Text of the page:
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Morea: The Land and Its People in the Aftermath of the Fourth Crusade

Byzantine Symposium, May 1-3, 2009, Symposiarch: Sharon Gerstel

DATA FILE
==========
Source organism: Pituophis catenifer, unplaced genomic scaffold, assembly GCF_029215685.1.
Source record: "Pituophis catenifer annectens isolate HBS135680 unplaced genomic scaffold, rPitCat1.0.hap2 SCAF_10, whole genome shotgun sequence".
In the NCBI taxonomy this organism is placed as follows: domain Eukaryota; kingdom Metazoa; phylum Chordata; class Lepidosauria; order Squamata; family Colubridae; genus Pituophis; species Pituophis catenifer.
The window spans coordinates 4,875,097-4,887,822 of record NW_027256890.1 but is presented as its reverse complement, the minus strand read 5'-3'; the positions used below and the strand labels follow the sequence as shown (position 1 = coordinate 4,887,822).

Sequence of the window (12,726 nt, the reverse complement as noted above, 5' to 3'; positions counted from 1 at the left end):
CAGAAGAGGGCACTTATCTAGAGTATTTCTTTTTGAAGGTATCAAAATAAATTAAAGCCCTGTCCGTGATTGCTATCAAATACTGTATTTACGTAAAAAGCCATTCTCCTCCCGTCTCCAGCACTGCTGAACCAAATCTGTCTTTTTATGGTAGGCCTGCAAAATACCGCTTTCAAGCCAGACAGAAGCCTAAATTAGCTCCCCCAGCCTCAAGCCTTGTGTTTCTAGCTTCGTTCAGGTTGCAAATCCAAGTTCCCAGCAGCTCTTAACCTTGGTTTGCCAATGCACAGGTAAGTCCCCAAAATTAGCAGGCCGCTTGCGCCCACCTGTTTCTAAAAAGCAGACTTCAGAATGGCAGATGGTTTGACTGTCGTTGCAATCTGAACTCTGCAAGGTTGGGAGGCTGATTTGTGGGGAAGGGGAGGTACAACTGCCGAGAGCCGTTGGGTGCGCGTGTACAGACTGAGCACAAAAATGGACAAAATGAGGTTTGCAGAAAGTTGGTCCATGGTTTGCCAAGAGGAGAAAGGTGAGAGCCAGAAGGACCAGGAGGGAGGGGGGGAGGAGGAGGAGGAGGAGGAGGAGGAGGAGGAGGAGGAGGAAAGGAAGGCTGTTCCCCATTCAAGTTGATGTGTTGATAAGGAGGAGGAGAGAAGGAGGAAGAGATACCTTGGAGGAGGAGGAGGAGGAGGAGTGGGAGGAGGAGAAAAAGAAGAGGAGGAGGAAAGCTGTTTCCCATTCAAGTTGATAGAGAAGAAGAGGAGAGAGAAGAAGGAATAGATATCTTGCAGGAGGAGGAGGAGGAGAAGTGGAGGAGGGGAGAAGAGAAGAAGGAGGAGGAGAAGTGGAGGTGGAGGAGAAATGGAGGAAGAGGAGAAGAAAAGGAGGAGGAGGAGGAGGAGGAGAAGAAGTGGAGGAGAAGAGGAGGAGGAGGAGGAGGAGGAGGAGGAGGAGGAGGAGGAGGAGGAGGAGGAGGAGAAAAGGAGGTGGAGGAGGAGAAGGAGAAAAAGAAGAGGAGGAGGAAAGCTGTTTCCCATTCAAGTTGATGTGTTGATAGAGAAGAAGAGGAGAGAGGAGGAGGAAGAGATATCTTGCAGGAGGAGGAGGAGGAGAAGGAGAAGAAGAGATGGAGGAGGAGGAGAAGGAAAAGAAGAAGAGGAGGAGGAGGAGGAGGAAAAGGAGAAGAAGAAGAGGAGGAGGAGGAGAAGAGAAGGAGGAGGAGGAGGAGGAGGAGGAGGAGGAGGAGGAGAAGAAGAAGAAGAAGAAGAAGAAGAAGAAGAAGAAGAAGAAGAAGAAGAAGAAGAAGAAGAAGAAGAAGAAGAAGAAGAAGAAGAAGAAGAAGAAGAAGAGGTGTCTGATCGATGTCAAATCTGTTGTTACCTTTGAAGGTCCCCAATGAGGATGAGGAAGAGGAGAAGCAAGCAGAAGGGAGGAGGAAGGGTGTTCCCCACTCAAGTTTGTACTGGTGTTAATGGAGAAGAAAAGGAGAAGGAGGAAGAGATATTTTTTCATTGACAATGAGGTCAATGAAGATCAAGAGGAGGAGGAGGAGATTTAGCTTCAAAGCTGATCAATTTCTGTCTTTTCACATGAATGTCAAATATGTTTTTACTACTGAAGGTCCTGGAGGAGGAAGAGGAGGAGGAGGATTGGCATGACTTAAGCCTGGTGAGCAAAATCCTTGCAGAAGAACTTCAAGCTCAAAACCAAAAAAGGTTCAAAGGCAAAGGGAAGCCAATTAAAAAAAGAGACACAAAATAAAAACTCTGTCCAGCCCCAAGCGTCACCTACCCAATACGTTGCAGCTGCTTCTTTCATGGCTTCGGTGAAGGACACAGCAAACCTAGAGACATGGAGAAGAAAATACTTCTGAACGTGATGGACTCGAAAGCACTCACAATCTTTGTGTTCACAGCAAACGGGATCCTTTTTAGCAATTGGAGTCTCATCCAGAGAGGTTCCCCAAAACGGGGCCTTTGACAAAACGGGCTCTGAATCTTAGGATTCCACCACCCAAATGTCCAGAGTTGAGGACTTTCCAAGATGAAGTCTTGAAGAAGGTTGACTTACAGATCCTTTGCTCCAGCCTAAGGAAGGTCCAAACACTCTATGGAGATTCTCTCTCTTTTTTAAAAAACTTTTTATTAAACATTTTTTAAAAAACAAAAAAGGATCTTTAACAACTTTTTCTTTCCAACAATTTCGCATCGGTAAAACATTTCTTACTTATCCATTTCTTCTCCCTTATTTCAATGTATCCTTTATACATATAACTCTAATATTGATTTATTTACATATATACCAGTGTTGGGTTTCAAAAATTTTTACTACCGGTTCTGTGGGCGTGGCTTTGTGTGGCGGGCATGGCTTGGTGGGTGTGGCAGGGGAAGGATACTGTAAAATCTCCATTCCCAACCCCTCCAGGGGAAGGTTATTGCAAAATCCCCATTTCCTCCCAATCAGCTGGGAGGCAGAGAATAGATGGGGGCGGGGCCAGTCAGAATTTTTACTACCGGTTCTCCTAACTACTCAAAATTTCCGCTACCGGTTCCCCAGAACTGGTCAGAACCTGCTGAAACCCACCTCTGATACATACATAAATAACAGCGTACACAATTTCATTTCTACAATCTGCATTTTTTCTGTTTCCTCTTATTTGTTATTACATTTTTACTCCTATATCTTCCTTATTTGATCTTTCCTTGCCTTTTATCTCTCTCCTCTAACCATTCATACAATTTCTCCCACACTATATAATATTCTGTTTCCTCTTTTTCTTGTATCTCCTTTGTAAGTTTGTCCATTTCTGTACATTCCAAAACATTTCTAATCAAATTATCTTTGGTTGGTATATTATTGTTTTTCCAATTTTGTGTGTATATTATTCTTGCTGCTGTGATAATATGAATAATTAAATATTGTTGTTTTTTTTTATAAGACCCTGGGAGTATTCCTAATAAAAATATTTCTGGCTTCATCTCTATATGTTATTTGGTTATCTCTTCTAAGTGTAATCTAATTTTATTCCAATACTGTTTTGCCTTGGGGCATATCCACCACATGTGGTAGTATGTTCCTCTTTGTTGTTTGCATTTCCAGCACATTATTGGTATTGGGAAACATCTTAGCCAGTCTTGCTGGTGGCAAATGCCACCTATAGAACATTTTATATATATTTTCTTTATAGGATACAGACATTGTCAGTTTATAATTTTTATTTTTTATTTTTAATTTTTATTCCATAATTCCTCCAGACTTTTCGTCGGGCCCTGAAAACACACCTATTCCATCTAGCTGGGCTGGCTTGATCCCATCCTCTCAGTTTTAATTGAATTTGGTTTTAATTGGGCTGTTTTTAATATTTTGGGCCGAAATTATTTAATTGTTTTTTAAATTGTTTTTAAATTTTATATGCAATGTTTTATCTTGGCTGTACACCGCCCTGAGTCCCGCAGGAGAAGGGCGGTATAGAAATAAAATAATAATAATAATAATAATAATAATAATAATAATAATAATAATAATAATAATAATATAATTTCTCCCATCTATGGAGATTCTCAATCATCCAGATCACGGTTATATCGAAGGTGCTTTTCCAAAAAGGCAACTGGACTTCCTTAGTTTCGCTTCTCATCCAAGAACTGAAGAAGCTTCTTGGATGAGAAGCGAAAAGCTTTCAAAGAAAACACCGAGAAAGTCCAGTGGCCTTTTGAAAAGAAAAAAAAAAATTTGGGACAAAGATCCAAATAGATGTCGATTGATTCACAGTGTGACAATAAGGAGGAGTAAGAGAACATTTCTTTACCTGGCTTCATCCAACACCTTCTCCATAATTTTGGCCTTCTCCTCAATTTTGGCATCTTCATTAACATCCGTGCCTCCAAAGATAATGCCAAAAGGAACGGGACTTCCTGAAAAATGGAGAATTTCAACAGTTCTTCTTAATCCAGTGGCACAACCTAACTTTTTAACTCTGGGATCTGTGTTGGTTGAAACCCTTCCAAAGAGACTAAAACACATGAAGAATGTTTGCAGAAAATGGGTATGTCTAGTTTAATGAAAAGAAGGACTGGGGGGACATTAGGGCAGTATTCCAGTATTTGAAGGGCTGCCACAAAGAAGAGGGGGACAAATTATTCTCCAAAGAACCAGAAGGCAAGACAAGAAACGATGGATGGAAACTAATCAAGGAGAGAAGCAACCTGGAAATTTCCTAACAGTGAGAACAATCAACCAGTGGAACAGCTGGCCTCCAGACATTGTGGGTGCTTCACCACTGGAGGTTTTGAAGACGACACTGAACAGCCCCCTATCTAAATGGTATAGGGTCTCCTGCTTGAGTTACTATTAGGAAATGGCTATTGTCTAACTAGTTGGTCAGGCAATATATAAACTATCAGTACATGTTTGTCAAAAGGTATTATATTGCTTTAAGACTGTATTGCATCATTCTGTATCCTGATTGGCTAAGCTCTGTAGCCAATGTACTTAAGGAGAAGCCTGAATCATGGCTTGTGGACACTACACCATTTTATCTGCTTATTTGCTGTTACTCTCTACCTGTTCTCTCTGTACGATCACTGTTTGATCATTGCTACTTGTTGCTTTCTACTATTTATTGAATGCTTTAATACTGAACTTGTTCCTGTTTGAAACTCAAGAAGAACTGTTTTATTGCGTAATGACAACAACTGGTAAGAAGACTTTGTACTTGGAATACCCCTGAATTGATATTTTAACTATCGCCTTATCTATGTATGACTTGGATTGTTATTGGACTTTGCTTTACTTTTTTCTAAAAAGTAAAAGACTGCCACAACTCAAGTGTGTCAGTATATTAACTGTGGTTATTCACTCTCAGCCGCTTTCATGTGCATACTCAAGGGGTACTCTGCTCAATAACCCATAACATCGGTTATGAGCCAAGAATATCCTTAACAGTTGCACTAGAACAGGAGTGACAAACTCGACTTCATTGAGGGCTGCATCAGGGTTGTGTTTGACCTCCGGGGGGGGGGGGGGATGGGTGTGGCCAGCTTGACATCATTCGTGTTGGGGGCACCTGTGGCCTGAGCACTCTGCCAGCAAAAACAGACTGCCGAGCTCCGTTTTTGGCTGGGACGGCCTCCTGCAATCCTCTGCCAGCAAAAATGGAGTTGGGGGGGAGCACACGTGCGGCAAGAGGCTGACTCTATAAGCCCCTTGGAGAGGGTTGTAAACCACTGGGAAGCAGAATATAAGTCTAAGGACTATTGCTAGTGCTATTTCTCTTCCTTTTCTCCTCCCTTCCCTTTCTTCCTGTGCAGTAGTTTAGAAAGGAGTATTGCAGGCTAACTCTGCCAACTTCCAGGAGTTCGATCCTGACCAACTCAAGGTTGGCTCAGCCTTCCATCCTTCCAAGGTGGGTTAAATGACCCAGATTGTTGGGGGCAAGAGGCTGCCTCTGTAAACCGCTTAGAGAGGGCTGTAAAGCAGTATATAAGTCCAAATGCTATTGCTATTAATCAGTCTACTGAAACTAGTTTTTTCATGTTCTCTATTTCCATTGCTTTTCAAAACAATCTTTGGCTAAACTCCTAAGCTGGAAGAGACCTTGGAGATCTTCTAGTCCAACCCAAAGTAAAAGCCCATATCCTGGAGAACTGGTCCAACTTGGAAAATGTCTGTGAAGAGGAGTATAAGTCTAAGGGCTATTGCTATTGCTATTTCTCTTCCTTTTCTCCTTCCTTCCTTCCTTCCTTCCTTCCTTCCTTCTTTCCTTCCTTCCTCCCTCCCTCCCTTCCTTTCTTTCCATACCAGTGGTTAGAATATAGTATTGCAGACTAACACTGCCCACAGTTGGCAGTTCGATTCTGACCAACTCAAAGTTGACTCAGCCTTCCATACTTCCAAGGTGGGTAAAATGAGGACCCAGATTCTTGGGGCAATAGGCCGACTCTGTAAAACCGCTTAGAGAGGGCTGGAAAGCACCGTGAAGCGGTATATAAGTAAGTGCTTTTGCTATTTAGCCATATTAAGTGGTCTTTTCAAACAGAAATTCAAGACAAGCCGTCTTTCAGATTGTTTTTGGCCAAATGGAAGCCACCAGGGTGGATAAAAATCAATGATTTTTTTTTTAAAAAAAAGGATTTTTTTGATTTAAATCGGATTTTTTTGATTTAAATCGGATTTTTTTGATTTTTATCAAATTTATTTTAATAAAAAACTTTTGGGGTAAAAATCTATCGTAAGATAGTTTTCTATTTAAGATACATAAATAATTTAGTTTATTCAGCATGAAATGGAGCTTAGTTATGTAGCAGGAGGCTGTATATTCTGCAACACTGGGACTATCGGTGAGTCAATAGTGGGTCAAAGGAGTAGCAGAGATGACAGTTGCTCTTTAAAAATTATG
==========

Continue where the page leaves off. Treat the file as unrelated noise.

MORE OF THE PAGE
I'm going to tell you a great tale, and if you will listen to me, I hope it will please you. The opening line of the Chronicle of the Morea sets the stage for this symposium, which examines the late medieval Peloponnese following its conquest by the Crusader knights in 1205. Far from ancestral homelands in France, the Crusaders found a land that "was fertile, spacious and delightful with its fields and waters and multitude of pastures." The Chronicle, written sources, and the buildings and artifacts that are left to us or recovered archaeologically reveal a bold attempt to establish a new kingdom in this distant land, adding yet another layer to the many levels of habitation on the island of Pelops. Omitted from this myth of Crusader foundation are the large numbers of Orthodox villagers and town dwellers who also shared the region and created their own myths of an eternal and sacred empire generated by the pains of loss and the hopes of refoundation. Their remains, though less studied, are also left in the written and material records of the period. Layered upon the historical and physical topography of this region, as well are the traces of the Venetians, whose right eye, Modon, was sited at the southwestern tip of the peninsula. The Turkish layers, revealed in standing fortresses, toponyms, vernacular poetry, and pottery, also left deep traces on the ground and remain in collective memory. How these groups and others who shared the land interacted and how they established corporate identity is at the center of this symposium. At the core of our investigation, too, is the understanding of place and memory – the recollection of the ancient history of the Peloponnese, the architectural and cartographic marking of its mountains and valleys, and the re-creation of distant capitals on its land. The speakers in this symposium look at the Morea and its people in the broadest possible manner and with careful attention to written and material evidence, historiography, and the making – or re-telling – of myths.

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